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THE proposition that the family is the basic unit of society is an unremarkable one. However in the context of the Pacific, the term has long been understood as referring to the wider extended relationship based on blood and kinship ties.

It is now changing as globalisation, the market economy and urbanisation exert pressures on communal living. The result is the emergence of evolving structures ranging between extended families, the basic household of parents and children, couples with no children, single-parent families and single people as well.

How can this phenomenon of diversity be taken into account in policy and decision-making? First there must be recognition of this aspect of modern Pacific societies. Unless this happens, there is a risk that initiatives intended to reinforce the family are unsuccessful because they ignore realities on the ground.

There needs to be continual assessment and appraisal of the family profile in our communities in order to determine what mix of policies and support can best strengthen family structures as presently constituted. Out of this process includes the debate about what approaches, if any, are to be adopted regarding the family stricture itself or to endorse a particular structure whether extended, nuclear or combination of both or should we leave that to evolve and provide reinforcement as and when necessary.

The answer is neither one nor the other because social transformation is not a tidy exercise; it is disorderly and haphazard because the plethora influences which shape social change interacting and effecting outcomes in varying degrees and different ways.

Recognising the profound developments taking place at a bewildering pace, it would be useful to identify broad priorities around which policies can be developed and initiatives taken.

Our extended family networks continue to provide a sense of community and are a source of strength in connecting generations. They can also be reinforced as an appropriate means of looking after the elderly and senior citizens, in our midst.

What type of support can be provided by the state to those who chose to care for them?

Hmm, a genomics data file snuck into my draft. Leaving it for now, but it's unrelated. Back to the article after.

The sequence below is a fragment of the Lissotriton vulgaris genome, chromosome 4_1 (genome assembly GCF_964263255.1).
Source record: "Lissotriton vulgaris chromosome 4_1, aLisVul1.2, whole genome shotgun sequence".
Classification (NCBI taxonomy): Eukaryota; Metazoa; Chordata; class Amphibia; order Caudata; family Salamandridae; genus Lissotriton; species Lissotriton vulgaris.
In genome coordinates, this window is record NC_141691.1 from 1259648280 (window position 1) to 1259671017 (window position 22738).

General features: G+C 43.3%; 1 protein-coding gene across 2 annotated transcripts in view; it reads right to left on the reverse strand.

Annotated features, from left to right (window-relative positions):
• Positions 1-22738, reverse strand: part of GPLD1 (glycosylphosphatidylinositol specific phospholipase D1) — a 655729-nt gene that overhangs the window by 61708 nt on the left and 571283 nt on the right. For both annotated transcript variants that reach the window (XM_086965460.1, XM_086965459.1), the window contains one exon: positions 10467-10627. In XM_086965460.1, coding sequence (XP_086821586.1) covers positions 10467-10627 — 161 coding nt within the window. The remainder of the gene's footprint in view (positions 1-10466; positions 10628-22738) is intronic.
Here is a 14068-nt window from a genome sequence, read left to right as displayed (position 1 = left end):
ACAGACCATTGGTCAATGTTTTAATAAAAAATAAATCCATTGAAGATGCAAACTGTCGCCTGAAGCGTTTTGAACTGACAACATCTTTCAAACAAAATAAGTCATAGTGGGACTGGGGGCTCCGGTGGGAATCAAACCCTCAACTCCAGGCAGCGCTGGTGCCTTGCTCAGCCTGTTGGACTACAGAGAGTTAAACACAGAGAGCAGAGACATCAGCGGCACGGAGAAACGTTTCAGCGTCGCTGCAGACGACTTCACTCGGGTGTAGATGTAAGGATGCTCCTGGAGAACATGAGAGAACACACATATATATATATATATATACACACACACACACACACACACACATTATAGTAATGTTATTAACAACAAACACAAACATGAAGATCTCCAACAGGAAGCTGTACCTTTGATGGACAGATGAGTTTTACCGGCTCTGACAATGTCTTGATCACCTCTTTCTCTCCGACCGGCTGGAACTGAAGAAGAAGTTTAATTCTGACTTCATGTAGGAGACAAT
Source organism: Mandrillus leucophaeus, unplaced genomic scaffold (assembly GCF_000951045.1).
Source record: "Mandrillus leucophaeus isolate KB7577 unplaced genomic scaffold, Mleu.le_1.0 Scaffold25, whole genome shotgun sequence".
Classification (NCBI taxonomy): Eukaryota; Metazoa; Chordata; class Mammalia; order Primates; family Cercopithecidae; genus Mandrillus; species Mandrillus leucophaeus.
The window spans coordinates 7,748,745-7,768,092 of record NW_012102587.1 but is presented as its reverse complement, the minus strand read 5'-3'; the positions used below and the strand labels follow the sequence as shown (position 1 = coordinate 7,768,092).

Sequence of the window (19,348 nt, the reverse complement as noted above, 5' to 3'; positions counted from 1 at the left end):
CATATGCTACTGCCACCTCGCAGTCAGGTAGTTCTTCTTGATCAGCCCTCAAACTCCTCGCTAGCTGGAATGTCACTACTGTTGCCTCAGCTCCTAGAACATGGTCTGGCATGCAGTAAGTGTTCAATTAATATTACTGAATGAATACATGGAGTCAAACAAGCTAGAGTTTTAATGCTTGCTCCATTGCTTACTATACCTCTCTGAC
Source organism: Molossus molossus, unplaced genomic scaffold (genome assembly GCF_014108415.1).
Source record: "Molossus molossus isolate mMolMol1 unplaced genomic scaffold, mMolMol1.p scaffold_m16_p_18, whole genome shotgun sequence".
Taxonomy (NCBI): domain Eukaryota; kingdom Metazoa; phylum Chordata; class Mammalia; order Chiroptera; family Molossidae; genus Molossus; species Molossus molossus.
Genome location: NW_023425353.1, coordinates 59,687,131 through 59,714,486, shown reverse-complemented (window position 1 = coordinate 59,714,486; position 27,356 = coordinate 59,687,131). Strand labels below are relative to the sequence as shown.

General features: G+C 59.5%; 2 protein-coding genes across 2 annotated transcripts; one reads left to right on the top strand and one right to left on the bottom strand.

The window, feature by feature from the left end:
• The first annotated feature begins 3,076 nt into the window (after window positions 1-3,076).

At the same time we need to recognise the trend towards nuclear families as well as the incidents of single-parent families.

Gender equality and career opportunities for women also mean the expansion of child care facilities to cater for the demands of working women. Gender equality in the full sense of the phrase is providing women with choices and options: whether to have a career outside the home, home-making, both or a combination thereof. They call for flexibility and response action by governments.

In the continuing quest for gender and wider equality, our youth require broad exposure to civic values at school, in places of worship and during organised sport to help shape individual and familial perspectives. It helps in fostering mutual respect, tolerance, civility and compassion that promotes stable families, irrespective of what form they may take which is exactly the point of this contribution, strengthening the family per se so that the young have a safe and secure upbringing whether they are in extended wider single-parent families or in between.

Is there a place for tradition and custom in this conversation?

Families, in its various forms, provide the mechanism for socialisation while custom and tradition are reference points of identity and being. They have a role in reinforcing the familial structures in the 21st century. Recognising and affirming them reinforces societal and community acceptance. It also strengthens kinship ties and social cohesion.

Notwithstanding the ideals we have of happy families, rooted in the various religious traditions we may follow, the world is as we find it and not as we would like. Just as our cultures and customs have demonstrated a measure of acceptance of strangers and outsiders, so they might be more affirming of those within our midst.

In order to support family structures as they evolve amidst the constancy of change and innovation, we need to understand how these factors are affecting them and what the effects are. Only then can the institutions of state and civil society provide the support necessary to ensure the building of peaceable prosperous and secure societies that are founded on happy families whether it is by way of taxation relief, financial support, and parental leave and care and counselling, as well as education and religious backing.

The wellbeing of families is not merely a concern for leaders. It is and should be our collective and highest priority because it is at the heart of our existence as human beings."